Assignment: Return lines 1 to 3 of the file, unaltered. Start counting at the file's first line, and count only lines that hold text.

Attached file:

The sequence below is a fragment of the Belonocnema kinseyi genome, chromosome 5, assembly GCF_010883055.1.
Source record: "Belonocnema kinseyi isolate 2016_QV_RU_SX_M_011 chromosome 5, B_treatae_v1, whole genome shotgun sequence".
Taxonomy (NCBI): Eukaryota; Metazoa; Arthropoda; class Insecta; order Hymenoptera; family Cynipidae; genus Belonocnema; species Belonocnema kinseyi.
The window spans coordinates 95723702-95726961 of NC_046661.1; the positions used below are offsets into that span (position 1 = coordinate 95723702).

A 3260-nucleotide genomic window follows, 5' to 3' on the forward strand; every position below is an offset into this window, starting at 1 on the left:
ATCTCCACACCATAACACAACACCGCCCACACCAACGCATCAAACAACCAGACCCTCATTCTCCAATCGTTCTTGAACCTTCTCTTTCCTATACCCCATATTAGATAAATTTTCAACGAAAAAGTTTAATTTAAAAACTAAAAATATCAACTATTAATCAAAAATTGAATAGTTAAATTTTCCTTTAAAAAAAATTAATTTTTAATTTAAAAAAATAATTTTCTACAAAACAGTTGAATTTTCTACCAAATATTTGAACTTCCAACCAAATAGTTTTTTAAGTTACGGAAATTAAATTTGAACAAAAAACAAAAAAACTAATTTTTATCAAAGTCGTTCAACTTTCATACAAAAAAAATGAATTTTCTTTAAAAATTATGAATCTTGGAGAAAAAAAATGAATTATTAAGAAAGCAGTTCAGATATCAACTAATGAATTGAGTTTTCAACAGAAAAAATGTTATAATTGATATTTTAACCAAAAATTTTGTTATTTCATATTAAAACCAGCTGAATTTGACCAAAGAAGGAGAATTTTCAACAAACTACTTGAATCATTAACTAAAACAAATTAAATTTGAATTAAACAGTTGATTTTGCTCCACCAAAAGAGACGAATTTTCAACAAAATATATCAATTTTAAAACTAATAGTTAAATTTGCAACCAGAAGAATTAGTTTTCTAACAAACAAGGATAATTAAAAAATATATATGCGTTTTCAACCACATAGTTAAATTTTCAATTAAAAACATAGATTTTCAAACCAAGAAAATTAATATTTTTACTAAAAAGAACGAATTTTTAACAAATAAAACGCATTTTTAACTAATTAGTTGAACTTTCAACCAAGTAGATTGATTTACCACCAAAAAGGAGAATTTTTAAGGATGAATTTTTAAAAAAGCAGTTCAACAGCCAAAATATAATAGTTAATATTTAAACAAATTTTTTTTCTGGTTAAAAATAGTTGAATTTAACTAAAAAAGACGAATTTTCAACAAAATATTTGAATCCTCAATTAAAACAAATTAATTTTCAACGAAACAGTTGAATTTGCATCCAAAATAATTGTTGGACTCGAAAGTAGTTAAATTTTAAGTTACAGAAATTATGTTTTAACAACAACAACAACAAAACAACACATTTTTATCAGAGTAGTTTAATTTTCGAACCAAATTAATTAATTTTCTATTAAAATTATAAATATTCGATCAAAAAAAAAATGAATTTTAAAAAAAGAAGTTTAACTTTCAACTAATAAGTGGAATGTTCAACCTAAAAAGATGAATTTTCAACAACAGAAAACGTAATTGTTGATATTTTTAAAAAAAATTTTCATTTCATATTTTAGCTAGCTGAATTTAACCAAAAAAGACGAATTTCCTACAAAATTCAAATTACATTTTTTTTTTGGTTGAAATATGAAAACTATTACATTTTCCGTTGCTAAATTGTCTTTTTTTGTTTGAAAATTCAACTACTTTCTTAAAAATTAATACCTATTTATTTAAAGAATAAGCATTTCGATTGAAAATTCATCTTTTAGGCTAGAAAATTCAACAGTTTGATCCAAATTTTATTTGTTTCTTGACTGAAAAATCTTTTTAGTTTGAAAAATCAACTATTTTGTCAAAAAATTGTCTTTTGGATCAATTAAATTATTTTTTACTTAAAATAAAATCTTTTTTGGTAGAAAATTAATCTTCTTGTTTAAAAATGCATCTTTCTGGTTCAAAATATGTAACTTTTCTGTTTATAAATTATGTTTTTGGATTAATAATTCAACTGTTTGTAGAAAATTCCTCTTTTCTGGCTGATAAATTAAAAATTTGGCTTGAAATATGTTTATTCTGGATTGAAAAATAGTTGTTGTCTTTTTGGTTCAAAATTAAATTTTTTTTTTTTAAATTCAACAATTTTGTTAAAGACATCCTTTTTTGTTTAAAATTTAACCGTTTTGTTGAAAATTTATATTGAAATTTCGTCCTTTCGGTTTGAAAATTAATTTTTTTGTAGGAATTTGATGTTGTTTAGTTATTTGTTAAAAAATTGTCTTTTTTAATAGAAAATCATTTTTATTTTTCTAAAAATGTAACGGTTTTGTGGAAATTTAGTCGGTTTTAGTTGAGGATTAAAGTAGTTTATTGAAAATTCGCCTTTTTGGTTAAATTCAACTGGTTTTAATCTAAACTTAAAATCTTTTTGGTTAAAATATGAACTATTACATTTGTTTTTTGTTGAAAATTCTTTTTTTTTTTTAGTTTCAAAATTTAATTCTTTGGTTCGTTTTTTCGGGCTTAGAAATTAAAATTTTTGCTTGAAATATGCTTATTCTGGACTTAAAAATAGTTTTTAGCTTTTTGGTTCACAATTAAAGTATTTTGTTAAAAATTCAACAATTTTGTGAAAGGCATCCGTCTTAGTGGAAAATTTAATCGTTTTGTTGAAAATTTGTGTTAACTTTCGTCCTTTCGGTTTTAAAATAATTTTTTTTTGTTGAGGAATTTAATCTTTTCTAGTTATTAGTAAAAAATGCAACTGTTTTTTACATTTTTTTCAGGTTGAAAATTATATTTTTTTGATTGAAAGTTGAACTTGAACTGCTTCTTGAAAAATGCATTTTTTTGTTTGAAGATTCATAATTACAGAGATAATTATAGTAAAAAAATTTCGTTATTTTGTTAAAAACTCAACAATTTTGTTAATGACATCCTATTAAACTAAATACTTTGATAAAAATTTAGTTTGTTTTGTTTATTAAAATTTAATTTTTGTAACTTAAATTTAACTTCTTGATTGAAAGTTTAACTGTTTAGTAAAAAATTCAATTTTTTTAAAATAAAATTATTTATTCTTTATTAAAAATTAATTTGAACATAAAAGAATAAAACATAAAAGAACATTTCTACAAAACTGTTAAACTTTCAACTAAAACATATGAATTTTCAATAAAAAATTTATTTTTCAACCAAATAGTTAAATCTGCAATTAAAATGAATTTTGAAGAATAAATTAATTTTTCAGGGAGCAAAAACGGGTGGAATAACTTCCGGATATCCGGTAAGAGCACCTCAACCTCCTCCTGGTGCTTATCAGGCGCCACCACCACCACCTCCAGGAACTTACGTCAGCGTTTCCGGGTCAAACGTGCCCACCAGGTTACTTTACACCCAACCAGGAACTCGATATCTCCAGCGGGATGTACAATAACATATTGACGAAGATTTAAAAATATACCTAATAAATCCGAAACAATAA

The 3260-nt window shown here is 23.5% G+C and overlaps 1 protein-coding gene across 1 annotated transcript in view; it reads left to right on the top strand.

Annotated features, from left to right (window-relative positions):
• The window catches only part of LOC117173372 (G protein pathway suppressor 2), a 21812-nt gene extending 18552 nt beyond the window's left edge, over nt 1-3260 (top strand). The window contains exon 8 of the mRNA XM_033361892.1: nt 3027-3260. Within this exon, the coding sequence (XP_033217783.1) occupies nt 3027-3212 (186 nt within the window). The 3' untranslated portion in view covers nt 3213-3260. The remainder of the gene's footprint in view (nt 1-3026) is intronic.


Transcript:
The sequence below is a fragment of the Belonocnema kinseyi genome, chromosome 5, assembly GCF_010883055.1.
Source record: "Belonocnema kinseyi isolate 2016_QV_RU_SX_M_011 chromosome 5, B_treatae_v1, whole genome shotgun sequence".
Taxonomy (NCBI): Eukaryota; Metazoa; Arthropoda; class Insecta; order Hymenoptera; family Cynipidae; genus Belonocnema; species Belonocnema kinseyi.